In mixed crop livestock system of India, CO2-eq. emissions are avoided annually due to use of draught power in agriculture, use of dung cake and biogas for cooking and use of biogas slurry as a valuable source of bio-fertilizer for crop production.
Studies conducted by NDDB indicate that it is possible to reduce enteric methane emission by 10% on feeding a balanced ration in dairy animals. Under NDP I, NDDB is implementing Ration Balancing Programme (RBP) in all major dairying states. About 2 million animals are covered under RBP and there is a net reduction in methane emission.
- NDDB is implementing Concentrated Solar Thermal projects for the dairy cooperatives.
- Many Milk Unions in India have opted for Solar Powered Milk Collection Systems in India and NDP I includes such units.
- NDDB is exploring a pilot project of utilising solar Energy to power Dairy Cooperative Societies in a grid connected model wherein the surplus can be exported to the grid.
- NDDB’s wholly owned subsidiaries have also undertaken or planning to use solar power.
As climate change is a challenge that impacts all of us, our dairy sector must not only evolve adaptation strategies but also help in mitigation by contributing to reduction in greenhouse gas emissions from the dairy sector.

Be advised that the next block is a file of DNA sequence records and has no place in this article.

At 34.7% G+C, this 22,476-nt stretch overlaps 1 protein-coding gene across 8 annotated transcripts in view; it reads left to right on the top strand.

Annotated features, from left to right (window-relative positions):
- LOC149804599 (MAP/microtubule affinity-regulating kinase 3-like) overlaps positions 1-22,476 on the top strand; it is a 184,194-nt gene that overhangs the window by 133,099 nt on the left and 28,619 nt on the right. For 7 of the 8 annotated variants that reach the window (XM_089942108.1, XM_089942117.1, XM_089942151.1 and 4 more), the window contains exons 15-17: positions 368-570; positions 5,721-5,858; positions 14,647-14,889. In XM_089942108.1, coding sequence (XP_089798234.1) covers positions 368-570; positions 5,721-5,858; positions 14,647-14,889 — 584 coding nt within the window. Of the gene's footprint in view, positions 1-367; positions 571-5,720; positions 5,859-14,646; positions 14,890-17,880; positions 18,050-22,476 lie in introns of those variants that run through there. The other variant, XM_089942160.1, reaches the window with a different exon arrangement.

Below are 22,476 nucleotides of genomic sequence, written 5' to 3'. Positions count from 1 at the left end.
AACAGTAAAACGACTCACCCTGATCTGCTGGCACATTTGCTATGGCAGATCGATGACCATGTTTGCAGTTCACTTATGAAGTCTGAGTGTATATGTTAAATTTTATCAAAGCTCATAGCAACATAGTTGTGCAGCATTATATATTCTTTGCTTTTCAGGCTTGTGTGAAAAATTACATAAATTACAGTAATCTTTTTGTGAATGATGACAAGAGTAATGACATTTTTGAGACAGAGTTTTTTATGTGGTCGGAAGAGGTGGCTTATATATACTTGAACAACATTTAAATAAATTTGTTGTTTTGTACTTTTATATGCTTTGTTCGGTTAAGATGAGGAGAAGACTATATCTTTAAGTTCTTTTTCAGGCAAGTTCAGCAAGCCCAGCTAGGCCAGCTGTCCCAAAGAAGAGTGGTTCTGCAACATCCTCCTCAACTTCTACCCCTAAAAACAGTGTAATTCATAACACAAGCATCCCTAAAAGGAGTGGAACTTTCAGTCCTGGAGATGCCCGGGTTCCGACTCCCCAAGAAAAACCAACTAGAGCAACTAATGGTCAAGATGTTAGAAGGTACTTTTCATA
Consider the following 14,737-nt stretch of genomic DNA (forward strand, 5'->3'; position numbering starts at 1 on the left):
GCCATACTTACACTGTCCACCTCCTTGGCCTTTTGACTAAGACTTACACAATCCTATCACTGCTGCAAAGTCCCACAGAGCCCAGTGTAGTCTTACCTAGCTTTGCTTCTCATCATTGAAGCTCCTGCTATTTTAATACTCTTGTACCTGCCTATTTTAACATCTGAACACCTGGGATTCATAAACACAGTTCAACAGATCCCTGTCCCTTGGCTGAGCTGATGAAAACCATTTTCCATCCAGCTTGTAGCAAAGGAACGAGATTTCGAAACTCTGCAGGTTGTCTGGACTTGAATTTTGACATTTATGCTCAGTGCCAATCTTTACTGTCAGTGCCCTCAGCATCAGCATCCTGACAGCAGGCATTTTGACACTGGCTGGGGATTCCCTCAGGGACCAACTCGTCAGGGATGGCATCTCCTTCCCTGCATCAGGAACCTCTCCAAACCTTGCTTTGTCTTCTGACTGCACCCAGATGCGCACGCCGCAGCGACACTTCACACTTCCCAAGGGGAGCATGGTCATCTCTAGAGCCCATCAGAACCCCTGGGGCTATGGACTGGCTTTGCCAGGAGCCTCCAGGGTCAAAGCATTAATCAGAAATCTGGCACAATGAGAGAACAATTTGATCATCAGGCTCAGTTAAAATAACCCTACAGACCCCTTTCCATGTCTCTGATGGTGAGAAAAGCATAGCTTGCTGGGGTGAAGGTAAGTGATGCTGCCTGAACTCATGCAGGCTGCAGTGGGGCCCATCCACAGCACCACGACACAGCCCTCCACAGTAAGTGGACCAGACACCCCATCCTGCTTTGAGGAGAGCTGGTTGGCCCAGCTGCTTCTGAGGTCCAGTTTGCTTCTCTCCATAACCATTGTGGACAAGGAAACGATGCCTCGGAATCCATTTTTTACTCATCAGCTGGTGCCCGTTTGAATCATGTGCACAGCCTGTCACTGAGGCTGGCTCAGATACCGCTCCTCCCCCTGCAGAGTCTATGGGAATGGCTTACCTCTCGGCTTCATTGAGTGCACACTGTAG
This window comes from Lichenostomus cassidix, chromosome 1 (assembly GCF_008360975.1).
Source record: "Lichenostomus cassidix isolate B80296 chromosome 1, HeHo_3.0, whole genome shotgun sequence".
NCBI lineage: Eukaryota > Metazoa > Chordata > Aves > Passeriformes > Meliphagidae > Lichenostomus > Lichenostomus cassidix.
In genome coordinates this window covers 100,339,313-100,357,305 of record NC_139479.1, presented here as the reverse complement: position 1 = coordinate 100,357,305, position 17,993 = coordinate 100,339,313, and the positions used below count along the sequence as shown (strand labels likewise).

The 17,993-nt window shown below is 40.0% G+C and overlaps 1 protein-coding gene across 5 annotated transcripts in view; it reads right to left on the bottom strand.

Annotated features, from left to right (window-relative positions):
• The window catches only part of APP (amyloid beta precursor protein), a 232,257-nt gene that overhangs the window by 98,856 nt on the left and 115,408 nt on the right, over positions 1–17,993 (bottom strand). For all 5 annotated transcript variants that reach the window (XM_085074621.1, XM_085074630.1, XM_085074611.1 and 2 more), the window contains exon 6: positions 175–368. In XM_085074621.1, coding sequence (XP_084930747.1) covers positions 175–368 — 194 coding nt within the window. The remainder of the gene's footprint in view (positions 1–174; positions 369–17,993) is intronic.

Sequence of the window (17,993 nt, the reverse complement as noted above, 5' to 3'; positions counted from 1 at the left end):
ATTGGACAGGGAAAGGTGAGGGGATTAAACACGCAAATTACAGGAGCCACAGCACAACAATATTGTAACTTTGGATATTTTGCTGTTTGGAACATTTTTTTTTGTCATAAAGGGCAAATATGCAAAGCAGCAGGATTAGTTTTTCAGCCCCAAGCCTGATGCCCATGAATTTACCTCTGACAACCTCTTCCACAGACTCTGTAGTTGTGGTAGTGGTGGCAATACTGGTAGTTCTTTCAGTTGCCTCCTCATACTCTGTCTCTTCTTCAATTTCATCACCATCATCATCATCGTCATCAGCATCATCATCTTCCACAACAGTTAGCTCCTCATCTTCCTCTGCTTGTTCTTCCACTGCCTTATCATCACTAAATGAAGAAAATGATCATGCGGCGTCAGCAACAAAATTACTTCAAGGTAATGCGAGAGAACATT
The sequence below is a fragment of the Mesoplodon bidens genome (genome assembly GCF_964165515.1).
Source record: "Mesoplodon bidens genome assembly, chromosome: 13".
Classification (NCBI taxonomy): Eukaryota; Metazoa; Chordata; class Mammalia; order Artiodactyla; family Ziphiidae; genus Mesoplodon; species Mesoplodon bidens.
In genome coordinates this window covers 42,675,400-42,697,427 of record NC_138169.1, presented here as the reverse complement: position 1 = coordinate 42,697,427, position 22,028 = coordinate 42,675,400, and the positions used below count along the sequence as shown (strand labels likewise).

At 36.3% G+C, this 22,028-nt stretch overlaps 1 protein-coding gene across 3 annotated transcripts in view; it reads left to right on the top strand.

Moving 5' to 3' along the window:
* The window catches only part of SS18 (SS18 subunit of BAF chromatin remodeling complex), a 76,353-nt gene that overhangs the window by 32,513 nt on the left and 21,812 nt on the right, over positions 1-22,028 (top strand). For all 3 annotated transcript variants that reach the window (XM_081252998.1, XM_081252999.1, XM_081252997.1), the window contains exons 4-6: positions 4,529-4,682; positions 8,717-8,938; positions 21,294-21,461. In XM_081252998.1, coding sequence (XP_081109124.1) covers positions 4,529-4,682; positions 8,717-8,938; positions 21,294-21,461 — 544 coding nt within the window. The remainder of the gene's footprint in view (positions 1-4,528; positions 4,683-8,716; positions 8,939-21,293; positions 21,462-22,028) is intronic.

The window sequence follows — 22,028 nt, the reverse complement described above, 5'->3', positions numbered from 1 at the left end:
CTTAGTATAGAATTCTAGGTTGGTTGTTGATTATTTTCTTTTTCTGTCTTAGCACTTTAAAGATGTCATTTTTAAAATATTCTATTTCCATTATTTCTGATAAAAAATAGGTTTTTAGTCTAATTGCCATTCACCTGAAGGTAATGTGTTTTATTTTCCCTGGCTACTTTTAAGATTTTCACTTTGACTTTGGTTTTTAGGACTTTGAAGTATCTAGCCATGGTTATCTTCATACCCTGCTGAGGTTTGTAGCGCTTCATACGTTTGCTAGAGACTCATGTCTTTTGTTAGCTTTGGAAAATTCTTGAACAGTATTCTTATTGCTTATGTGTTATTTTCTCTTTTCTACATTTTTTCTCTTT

The Paris Agreement mandates that we do not allow the temperatures to exceed by 2 degrees centigrade from pre- industrial levels. Considering the current rate of increase in recent decades, we would breach that if we do not take urgent action in halting and reversing this increase.
In the context of climate change, we would do well to remember the wisdom of a Native American Indian proverb which goes as :
“We do not inherit from our ancestors ; we borrow from our children”.
As Voltaire famously said “Men argue. Nature acts”, we would be forced to deal with the forces of nature, if we are unable to act with urgency now.
I would once again like to wish IDA well in its efforts to highlight the importance of climate change in dairy development through this conference and hope that the ideas presented by the various speakers as well as the discussions on them would result in an actionable agenda for action in which all stakeholders of our dairy industry would have to contribute to our country’s commitment to reduce greenhouse gas emissions in the coming years.